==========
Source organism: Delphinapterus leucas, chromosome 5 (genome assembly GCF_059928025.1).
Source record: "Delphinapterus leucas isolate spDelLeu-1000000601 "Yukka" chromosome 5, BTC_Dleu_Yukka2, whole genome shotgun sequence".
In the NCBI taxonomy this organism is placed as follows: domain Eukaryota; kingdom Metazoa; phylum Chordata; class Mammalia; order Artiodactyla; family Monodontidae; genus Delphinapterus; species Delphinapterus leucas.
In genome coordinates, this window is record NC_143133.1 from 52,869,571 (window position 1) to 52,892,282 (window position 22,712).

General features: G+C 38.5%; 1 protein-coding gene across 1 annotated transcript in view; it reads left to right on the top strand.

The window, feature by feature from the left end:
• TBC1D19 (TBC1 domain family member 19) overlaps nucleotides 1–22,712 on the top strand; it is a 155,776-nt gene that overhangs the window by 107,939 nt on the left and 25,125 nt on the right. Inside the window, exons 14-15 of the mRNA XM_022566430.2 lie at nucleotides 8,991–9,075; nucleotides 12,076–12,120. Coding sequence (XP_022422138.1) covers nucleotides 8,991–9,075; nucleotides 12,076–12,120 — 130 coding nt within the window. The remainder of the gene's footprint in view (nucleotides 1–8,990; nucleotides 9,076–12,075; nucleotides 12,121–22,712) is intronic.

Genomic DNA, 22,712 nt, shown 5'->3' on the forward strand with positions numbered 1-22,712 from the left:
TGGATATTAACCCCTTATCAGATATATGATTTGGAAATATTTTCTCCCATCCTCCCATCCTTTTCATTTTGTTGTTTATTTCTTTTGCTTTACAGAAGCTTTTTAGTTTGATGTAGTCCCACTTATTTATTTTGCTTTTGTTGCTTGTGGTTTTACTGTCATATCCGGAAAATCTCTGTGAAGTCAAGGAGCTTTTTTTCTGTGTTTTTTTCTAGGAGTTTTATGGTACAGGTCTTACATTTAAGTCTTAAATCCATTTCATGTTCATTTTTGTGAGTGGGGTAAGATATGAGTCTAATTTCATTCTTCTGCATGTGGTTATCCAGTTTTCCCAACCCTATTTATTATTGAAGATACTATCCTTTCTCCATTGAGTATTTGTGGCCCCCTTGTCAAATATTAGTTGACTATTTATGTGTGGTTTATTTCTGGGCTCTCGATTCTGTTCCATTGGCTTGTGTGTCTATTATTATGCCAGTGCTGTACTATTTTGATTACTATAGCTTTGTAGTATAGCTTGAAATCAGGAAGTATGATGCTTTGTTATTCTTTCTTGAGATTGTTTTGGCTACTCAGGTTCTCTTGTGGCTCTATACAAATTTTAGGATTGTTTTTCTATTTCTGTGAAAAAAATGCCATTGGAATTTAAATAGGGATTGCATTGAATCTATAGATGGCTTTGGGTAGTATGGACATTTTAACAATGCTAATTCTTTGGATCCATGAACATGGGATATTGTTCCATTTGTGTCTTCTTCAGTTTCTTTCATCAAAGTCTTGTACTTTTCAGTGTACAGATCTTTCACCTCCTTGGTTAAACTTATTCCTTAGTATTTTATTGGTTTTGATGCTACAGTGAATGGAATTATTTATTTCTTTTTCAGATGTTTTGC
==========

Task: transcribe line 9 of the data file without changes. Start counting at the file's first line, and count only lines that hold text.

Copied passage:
TGGATATTAACCCCTTATCAGATATATGATTTGGAAATATTTTCTCCCATCCTCCCATCCTTTTCATTTTGTTGTTTATTTCTTTTGCTTTACAGAAGCTTTTTAGTTTGATGTAGTCCCACTTATTTATTTTGCTTTTGTTGCTTGTGGTTTTACTGTCATATCCGGAAAATCTCTGTGAAGTCAAGGAGCTTTTTTTCTGTGTTTTTTTCTAGGAGTTTTATGGTACAGGTCTTACATTTAAGTCTTAAATCCATTTCATGTTCATTTTTGTGAGTGGGGTAAGATATGAGTCTAATTTCATTCTTCTGCATGTGGTTATCCAGTTTTCCCAACCCTATTTATTATTGAAGATACTATCCTTTCTCCATTGAGTATTTGTGGCCCCCTTGTCAAATATTAGTTGACTATTTATGTGTGGTTTATTTCTGGGCTCTCGATTCTGTTCCATTGGCTTGTGTGTCTATTATTATGCCAGTGCTGTACTATTTTGATTACTATAGCTTTGTAGTATAGCTTGAAATCAGGAAGTATGATGCTTTGTTATTCTTTCTTGAGATTGTTTTGGCTACTCAGGTTCTCTTGTGGCTCTATACAAATTTTAGGATTGTTTTTCTATTTCTGTGAAAAAAATGCCATTGGAATTTAAATAGGGATTGCATTGAATCTATAGATGGCTTTGGGTAGTATGGACATTTTAACAATGCTAATTCTTTGGATCCATGAACATGGGATATTGTTCCATTTGTGTCTTCTTCAGTTTCTTTCATCAAAGTCTTGTACTTTTCAGTGTACAGATCTTTCACCTCCTTGGTTAAACTTATTCCTTAGTATTTTATTGGTTTTGATGCTACAGTGAATGGAATTATTTATTTCTTTTTCAGATGTTTTGC